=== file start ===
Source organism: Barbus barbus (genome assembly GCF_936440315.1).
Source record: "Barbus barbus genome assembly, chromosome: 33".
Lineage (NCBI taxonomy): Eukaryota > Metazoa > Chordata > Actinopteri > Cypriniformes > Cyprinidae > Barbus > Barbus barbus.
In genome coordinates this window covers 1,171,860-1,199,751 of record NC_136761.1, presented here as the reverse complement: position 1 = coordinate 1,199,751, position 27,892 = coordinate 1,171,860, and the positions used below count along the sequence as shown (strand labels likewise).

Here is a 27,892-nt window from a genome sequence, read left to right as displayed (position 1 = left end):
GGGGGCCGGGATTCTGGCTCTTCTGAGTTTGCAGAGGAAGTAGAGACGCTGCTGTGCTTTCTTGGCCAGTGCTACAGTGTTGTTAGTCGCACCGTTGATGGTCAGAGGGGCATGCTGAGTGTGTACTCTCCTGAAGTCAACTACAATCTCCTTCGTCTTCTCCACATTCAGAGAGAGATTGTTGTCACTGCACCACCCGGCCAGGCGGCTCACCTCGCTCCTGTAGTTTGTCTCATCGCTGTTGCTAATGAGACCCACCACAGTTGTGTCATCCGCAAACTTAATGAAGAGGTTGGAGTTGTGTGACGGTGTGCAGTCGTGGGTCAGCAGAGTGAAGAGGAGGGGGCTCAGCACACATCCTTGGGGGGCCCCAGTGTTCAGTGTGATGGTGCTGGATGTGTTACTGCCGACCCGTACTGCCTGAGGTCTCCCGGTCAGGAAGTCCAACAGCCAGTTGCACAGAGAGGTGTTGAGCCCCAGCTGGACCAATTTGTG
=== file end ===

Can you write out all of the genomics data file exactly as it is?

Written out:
Source organism: Barbus barbus (genome assembly GCF_936440315.1).
Source record: "Barbus barbus genome assembly, chromosome: 33".
Lineage (NCBI taxonomy): Eukaryota > Metazoa > Chordata > Actinopteri > Cypriniformes > Cyprinidae > Barbus > Barbus barbus.
In genome coordinates this window covers 1,171,860-1,199,751 of record NC_136761.1, presented here as the reverse complement: position 1 = coordinate 1,199,751, position 27,892 = coordinate 1,171,860, and the positions used below count along the sequence as shown (strand labels likewise).

Here is a 27,892-nt window from a genome sequence, read left to right as displayed (position 1 = left end):
GGGGGCCGGGATTCTGGCTCTTCTGAGTTTGCAGAGGAAGTAGAGACGCTGCTGTGCTTTCTTGGCCAGTGCTACAGTGTTGTTAGTCGCACCGTTGATGGTCAGAGGGGCATGCTGAGTGTGTACTCTCCTGAAGTCAACTACAATCTCCTTCGTCTTCTCCACATTCAGAGAGAGATTGTTGTCACTGCACCACCCGGCCAGGCGGCTCACCTCGCTCCTGTAGTTTGTCTCATCGCTGTTGCTAATGAGACCCACCACAGTTGTGTCATCCGCAAACTTAATGAAGAGGTTGGAGTTGTGTGACGGTGTGCAGTCGTGGGTCAGCAGAGTGAAGAGGAGGGGGCTCAGCACACATCCTTGGGGGGCCCCAGTGTTCAGTGTGATGGTGCTGGATGTGTTACTGCCGACCCGTACTGCCTGAGGTCTCCCGGTCAGGAAGTCCAACAGCCAGTTGCACAGAGAGGTGTTGAGCCCCAGCTGGACCAATTTGTG